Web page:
Subject Re: [firebird-support] Re: Failing to create Firebird DB file
Author Helen Borrie
At 06:13 AM 1/12/2006, you wrote:
>I agree that "YSTE" is unlikely the short for
>"SYSTEM"; I'm going to ask the customer where it comes
>from. Unfortunately, it looks like they think it comes
>from us, along with the holes in cheese.
>What directories does Firebird need to be present in
>order to work properly, assuming we do not change any
>settings and use defaults?

You seem to be talking about two different things in this thread,
part of which I have missed due to the fact that my ISP employs
gorillas to administer its mail servers.

1) What has to be present in order to run the Windows installer

2) What has to be present in order to run Firebird

I wasn't aware that the InnoDB installer needed a temp directory
defined but perhaps it's just assumed to be so. The default temp
dir[s] on my Windows setup (Win2K Pro SP4) are 4 in number, pointing
to 2 locations.
-- The user variables are TEMP and TMP, both pointing to
%USERPROFILE%\Local Settings\Temp
-- The system variables are TEMP and TMP, both pointing to C:\WINNT\TEMP

Firebird accesses the system variables FIREBIRD_TMP, TEMP and/or TMP
(whichever it finds first) for writing its sort files if you don't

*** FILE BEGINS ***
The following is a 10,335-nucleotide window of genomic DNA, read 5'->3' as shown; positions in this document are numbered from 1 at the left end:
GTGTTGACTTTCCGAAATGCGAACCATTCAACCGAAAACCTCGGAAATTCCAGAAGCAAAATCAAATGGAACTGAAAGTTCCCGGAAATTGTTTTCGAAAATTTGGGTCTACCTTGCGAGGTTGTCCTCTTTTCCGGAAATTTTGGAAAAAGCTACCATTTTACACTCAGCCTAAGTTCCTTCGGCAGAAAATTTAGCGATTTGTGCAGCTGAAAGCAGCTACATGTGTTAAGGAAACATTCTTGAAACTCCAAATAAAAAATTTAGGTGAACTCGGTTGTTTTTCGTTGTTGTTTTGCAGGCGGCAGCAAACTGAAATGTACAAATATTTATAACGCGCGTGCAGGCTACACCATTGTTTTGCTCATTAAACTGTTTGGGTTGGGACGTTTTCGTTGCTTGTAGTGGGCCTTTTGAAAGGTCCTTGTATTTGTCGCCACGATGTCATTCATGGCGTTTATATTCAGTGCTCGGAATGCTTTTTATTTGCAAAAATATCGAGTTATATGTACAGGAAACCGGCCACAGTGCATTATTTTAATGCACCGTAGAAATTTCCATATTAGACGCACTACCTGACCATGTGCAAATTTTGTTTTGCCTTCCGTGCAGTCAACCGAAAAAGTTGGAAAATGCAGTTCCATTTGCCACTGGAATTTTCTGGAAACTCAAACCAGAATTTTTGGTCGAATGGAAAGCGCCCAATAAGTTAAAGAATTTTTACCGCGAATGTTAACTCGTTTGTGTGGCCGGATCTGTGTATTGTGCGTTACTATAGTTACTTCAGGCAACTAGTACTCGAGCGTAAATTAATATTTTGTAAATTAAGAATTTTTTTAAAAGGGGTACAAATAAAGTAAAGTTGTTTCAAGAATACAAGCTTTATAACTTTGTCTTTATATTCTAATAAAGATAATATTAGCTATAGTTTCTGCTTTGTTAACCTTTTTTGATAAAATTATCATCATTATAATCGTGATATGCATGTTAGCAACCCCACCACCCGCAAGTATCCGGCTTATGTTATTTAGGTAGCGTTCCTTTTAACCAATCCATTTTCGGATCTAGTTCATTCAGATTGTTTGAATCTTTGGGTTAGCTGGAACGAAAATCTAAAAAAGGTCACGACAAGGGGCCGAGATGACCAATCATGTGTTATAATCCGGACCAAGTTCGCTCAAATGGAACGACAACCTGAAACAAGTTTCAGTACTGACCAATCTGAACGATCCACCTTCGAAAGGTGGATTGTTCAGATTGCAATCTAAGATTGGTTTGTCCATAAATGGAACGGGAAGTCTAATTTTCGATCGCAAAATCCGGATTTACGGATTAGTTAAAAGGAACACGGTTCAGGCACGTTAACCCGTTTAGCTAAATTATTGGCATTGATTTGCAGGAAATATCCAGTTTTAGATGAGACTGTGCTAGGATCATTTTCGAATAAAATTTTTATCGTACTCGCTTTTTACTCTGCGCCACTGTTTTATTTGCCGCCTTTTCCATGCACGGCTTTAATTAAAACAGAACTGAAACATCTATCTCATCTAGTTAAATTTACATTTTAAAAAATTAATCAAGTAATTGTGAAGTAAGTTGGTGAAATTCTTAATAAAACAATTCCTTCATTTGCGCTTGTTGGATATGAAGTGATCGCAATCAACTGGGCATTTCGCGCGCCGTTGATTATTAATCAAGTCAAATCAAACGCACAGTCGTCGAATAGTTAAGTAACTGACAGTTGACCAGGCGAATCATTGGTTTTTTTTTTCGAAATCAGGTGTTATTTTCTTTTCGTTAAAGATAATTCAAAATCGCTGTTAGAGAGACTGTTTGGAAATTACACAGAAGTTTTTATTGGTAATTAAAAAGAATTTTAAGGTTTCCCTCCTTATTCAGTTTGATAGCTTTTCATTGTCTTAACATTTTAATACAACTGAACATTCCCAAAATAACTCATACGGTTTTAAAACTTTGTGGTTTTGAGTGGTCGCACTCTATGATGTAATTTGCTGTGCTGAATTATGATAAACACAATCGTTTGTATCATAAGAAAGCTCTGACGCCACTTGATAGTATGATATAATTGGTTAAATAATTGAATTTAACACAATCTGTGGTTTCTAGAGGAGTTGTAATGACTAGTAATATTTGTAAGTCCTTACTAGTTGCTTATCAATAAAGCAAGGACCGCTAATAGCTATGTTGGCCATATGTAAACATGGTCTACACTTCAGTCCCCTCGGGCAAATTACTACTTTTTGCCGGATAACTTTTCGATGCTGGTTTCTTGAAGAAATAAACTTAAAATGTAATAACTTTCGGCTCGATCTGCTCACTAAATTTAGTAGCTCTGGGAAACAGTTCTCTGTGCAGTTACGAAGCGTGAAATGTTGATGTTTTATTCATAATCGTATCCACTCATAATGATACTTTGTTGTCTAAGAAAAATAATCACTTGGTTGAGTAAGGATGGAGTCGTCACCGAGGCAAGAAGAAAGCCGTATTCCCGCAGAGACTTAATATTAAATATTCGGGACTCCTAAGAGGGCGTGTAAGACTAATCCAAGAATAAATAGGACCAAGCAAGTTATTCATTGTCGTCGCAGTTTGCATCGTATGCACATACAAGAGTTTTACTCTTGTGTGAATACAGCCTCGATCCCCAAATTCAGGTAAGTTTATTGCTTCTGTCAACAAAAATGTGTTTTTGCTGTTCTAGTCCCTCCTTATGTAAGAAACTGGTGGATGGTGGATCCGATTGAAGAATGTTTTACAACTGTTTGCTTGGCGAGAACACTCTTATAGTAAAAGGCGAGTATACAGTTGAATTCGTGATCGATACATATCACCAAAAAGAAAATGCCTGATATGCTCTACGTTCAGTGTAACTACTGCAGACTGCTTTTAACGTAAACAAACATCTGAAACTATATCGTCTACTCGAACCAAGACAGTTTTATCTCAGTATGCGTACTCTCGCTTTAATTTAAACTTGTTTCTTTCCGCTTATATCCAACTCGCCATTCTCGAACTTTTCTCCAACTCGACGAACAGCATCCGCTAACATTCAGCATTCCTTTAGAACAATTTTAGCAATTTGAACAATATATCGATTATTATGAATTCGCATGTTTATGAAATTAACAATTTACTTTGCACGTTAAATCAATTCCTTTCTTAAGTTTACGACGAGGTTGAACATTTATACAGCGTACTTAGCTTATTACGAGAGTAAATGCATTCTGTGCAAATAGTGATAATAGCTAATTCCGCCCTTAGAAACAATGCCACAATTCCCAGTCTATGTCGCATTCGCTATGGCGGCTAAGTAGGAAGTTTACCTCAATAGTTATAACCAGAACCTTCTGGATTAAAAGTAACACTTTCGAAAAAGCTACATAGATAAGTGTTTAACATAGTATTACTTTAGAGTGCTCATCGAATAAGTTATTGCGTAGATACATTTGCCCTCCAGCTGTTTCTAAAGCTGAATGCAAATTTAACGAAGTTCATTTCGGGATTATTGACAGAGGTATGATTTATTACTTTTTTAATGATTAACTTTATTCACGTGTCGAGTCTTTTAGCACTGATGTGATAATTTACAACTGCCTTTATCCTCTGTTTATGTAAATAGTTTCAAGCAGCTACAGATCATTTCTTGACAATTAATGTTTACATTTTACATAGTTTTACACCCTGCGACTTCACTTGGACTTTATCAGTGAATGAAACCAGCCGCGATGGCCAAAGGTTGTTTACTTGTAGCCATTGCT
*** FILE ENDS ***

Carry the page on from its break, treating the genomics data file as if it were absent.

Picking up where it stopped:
explicitly configure the sort space in firebird.conf via the
parameter TempDirectories. (You have to set up FIREBIRD_TMP yourself
but it is optional...but either/both FIREBIRD_TMP and/or the
TempDirectories locations should be on your fastest disks...)

Now, whether the installer is also set up with the same access path I
don't know but you could check the installer script in CVS to find
out. In any event, it does look as though the installer isn't
finding any of them; or the user that is attempting to do the
install doesn't have access to them.

I have encountered installations where the network admin has blown
away the system TMP/TEMP variables as a strategy to prevent users'
Internet cookies and Trojans being stored at system level. You could
check that. You should also check whether they are present, but have
been set up to point to shares or SUBSTs or even to some null
device. Yes, there is such paranoia out there...